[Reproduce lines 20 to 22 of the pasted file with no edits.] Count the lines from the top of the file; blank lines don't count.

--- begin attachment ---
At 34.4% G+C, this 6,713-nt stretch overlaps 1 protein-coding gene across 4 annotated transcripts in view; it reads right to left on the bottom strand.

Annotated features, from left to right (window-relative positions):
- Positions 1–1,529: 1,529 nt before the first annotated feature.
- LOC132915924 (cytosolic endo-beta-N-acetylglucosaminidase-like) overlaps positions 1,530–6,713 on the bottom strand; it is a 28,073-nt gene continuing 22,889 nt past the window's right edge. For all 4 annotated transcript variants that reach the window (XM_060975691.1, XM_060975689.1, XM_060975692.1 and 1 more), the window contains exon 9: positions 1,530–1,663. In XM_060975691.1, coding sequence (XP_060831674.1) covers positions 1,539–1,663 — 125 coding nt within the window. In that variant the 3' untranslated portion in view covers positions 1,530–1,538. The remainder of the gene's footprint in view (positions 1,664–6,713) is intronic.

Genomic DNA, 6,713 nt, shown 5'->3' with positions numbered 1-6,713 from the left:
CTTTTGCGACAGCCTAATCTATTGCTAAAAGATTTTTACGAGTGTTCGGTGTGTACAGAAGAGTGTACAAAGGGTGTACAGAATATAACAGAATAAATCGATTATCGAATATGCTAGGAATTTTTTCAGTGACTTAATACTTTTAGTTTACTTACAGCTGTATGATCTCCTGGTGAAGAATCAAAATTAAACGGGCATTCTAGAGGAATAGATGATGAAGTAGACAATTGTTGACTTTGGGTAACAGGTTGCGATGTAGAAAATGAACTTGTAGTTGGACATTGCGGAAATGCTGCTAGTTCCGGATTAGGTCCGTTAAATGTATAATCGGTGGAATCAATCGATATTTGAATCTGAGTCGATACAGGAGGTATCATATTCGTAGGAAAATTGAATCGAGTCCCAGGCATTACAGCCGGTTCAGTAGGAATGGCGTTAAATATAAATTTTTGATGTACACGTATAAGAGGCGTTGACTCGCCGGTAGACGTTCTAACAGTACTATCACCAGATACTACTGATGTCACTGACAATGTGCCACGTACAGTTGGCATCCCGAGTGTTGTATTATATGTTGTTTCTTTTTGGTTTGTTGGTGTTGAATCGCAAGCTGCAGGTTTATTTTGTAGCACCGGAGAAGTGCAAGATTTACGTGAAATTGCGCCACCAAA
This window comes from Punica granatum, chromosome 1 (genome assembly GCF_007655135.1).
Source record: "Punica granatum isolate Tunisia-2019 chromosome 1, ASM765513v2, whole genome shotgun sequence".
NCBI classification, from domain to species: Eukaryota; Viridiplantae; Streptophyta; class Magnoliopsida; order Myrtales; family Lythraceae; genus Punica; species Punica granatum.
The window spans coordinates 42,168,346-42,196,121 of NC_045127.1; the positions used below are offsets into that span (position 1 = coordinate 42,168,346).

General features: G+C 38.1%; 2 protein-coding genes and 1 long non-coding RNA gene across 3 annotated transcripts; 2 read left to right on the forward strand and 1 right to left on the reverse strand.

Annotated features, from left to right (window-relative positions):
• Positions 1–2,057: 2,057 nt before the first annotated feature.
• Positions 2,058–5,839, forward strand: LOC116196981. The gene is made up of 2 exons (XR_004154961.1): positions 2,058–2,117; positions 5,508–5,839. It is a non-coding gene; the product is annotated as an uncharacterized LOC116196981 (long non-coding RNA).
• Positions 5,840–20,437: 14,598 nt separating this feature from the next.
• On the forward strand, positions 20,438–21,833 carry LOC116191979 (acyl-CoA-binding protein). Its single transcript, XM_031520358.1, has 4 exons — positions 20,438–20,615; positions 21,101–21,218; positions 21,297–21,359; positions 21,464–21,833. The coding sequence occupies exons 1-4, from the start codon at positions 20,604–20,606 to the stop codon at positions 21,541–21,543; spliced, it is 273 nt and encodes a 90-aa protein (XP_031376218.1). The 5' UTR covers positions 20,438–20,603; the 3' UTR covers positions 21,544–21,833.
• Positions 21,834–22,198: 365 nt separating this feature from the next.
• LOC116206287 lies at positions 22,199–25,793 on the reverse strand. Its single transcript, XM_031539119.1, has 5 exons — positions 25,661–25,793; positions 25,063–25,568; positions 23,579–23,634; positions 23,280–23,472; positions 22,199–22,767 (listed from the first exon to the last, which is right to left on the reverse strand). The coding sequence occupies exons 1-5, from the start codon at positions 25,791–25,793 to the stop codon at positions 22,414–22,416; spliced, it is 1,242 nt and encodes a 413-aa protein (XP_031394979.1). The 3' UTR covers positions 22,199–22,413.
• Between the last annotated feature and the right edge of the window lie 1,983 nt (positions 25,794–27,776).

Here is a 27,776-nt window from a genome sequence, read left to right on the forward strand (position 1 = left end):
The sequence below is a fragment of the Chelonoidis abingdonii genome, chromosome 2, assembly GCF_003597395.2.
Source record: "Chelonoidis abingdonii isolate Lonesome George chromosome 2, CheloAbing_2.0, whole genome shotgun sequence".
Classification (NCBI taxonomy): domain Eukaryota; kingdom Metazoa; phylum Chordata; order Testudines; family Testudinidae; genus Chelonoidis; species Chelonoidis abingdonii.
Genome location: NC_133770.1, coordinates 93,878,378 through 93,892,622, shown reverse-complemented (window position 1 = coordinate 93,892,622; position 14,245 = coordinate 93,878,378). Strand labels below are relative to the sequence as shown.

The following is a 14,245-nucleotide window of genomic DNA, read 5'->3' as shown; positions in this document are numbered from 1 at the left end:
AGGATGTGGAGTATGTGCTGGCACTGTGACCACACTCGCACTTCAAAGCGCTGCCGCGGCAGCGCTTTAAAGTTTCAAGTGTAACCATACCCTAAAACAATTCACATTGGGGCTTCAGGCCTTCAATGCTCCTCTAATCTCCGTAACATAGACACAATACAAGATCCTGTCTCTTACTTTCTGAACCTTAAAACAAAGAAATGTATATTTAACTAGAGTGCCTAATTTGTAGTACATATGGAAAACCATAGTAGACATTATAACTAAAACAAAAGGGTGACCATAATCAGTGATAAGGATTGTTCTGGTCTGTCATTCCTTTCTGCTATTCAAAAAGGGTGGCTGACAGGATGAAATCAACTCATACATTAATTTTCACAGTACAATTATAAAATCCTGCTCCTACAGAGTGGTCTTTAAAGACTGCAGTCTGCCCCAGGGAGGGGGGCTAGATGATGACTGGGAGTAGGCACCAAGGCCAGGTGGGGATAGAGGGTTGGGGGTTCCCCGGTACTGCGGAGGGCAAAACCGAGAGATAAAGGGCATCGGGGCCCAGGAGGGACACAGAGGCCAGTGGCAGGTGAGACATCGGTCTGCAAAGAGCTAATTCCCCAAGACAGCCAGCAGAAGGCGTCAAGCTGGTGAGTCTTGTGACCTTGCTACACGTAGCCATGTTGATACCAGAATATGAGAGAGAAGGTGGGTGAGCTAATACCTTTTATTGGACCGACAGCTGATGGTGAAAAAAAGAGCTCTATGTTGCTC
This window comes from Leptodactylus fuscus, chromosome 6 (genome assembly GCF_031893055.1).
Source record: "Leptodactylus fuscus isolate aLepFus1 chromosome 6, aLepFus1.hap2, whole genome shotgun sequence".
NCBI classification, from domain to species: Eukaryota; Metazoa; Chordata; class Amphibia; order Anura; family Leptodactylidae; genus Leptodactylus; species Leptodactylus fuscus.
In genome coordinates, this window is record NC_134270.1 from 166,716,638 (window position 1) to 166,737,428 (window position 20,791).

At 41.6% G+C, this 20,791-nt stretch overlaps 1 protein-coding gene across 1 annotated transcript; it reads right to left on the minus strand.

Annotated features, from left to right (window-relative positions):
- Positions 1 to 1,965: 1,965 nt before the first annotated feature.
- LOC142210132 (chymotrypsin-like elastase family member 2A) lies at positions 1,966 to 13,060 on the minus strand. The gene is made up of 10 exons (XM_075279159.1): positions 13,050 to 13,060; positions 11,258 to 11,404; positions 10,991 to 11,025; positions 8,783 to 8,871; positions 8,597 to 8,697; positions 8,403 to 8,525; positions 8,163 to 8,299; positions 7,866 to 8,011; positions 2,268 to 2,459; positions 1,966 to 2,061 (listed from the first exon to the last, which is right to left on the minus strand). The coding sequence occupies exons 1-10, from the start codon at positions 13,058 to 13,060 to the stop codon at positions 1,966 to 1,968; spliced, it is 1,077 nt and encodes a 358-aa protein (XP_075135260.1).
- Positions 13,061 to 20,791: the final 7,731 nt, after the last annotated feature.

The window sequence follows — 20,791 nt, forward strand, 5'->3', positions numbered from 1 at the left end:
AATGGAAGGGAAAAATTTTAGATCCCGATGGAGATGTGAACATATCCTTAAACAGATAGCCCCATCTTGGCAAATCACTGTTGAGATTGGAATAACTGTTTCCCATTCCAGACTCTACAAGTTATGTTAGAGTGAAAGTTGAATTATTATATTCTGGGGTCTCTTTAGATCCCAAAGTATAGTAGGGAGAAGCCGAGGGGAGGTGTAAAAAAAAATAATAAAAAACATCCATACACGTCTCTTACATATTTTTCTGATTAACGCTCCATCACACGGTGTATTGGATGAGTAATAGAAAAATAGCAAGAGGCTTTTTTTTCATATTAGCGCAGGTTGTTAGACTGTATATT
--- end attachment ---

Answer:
Here is a 27,776-nt window from a genome sequence, read left to right on the forward strand (position 1 = left end):
The sequence below is a fragment of the Chelonoidis abingdonii genome, chromosome 2, assembly GCF_003597395.2.
Source record: "Chelonoidis abingdonii isolate Lonesome George chromosome 2, CheloAbing_2.0, whole genome shotgun sequence".